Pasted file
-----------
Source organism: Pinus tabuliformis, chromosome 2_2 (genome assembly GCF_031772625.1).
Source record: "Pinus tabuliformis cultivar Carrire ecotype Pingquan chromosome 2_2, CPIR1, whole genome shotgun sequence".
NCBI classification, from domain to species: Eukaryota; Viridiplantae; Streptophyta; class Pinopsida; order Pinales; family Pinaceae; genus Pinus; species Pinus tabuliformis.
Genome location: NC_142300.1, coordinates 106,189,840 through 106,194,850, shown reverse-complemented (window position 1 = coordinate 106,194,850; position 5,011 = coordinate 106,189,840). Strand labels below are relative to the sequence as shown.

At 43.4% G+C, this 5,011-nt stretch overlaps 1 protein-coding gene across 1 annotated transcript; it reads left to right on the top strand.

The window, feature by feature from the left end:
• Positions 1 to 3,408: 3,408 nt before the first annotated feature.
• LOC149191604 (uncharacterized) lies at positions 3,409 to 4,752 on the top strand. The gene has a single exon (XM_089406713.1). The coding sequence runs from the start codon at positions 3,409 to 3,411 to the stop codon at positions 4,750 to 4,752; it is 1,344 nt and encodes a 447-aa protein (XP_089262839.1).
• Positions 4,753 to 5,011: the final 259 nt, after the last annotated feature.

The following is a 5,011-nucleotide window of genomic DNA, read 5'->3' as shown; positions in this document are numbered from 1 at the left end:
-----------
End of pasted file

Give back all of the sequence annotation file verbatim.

Source organism: Pinus tabuliformis, chromosome 2_2 (genome assembly GCF_031772625.1).
Source record: "Pinus tabuliformis cultivar Carrire ecotype Pingquan chromosome 2_2, CPIR1, whole genome shotgun sequence".
NCBI classification, from domain to species: Eukaryota; Viridiplantae; Streptophyta; class Pinopsida; order Pinales; family Pinaceae; genus Pinus; species Pinus tabuliformis.
Genome location: NC_142300.1, coordinates 106,189,840 through 106,194,850, shown reverse-complemented (window position 1 = coordinate 106,194,850; position 5,011 = coordinate 106,189,840). Strand labels below are relative to the sequence as shown.

At 43.4% G+C, this 5,011-nt stretch overlaps 1 protein-coding gene across 1 annotated transcript; it reads left to right on the top strand.

The window, feature by feature from the left end:
• Positions 1 to 3,408: 3,408 nt before the first annotated feature.
• LOC149191604 (uncharacterized) lies at positions 3,409 to 4,752 on the top strand. The gene has a single exon (XM_089406713.1). The coding sequence runs from the start codon at positions 3,409 to 3,411 to the stop codon at positions 4,750 to 4,752; it is 1,344 nt and encodes a 447-aa protein (XP_089262839.1).
• Positions 4,753 to 5,011: the final 259 nt, after the last annotated feature.

The following is a 5,011-nucleotide window of genomic DNA, read 5'->3' as shown; positions in this document are numbered from 1 at the left end: